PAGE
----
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Bright and beautiful

Some of the most useful and versatile shrubs, berberis are hardy, reliable and easy to grow. The dense habit and abundant flowers of evergreen species make them invaluable as wildlife-friendly hedging and screening, while the brightly coloured foliage of deciduous species lends them to eye-catching mixed borders.

Berberis, commonly known as Barberry, are a large and variable genus of about 400 species of hardy deciduous and evergreen shrubs. While some are invasive weeds, many have been bred and cultivated for their beautiful foliage, flowers and even fruit, making them worthy additions to gardens. Their flowers are used for producing yellow dyes while their roots have been known for antibacterial properties. Different berberis varieties grow to varying sizes from 50cm to 2m and have a range of foliage colours, including purple, red, green and golden yellow. Berberis are great hedging plants and their mass of thorny stems can also work as a crime stopper!

How to grow berberis in your garden

Choose north facing edges of the garden or edges which receive at least a few hours of sunlight throughout the day. Enrich a well-drained soil with Yates Dynamic Lifter Organic Plant Food. If the soil is clay based, add gypsum and fork in well.

Dig the planting hole twice as wide and to the same depth as the root-ball. Remove the tree from the container, gently tease the roots.

Position in hole and backfill with soil, gently firming down. Form a raised or doughnut shaped ring of soil around the outer edge of the plant's root zone. This helps keep water where it's needed. Always water in well after planting to settle the soil around the roots and keep the soil moist for several weeks while the new plant establishes.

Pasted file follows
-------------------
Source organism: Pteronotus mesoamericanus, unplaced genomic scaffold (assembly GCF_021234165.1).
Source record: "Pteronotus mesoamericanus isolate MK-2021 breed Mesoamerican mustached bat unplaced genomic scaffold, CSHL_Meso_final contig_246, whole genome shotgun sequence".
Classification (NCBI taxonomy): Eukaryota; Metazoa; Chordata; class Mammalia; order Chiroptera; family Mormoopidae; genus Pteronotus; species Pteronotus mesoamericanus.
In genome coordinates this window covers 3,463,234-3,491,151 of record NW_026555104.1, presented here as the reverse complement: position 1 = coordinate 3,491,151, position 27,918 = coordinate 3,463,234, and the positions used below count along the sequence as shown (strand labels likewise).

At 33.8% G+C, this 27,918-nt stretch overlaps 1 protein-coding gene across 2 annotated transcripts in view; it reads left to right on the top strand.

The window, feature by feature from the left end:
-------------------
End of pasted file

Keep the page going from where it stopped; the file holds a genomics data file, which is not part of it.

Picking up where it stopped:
Mulch around the base with organic mulch like bark chips, woodchips or pea straw, keeping it away from the trunk.

Water deeply, two to three times a week, depending on weather conditions.

Feed every 6-8 weeks from spring to mid autumn with Yates Dynamic Lifter Organic Plant Food.

For a hedge plant them at a distance of 3 metres apart.

Growing tips

For best results and intense flower colours, position them in full sun.

Water every few days when young — they are drought tolerant once established.

Prune after flowering. It is best to lightly prune, removing about 10cm.

Avoid waterlogged soils as this can lead to root rot. Root rot is best alleviated by improving drainage.

Some varieties include:

' Berberis valdiviana

' Berberis aquifolium

' Berberis vulgaris

Cultivars include:

' Berberis thunbergii ‘Autopurpurea'

' Berberis thunbergii ‘Dwarf Gold'

' Berberis thunbergii ‘Golden Ring'

' Berberis thunbergii ‘Rose Glow'

' Berberis thunbergii ‘Helmond Pillar'

' Berberis thunbergii ‘Autopurpurea'

— Courtesy of Yates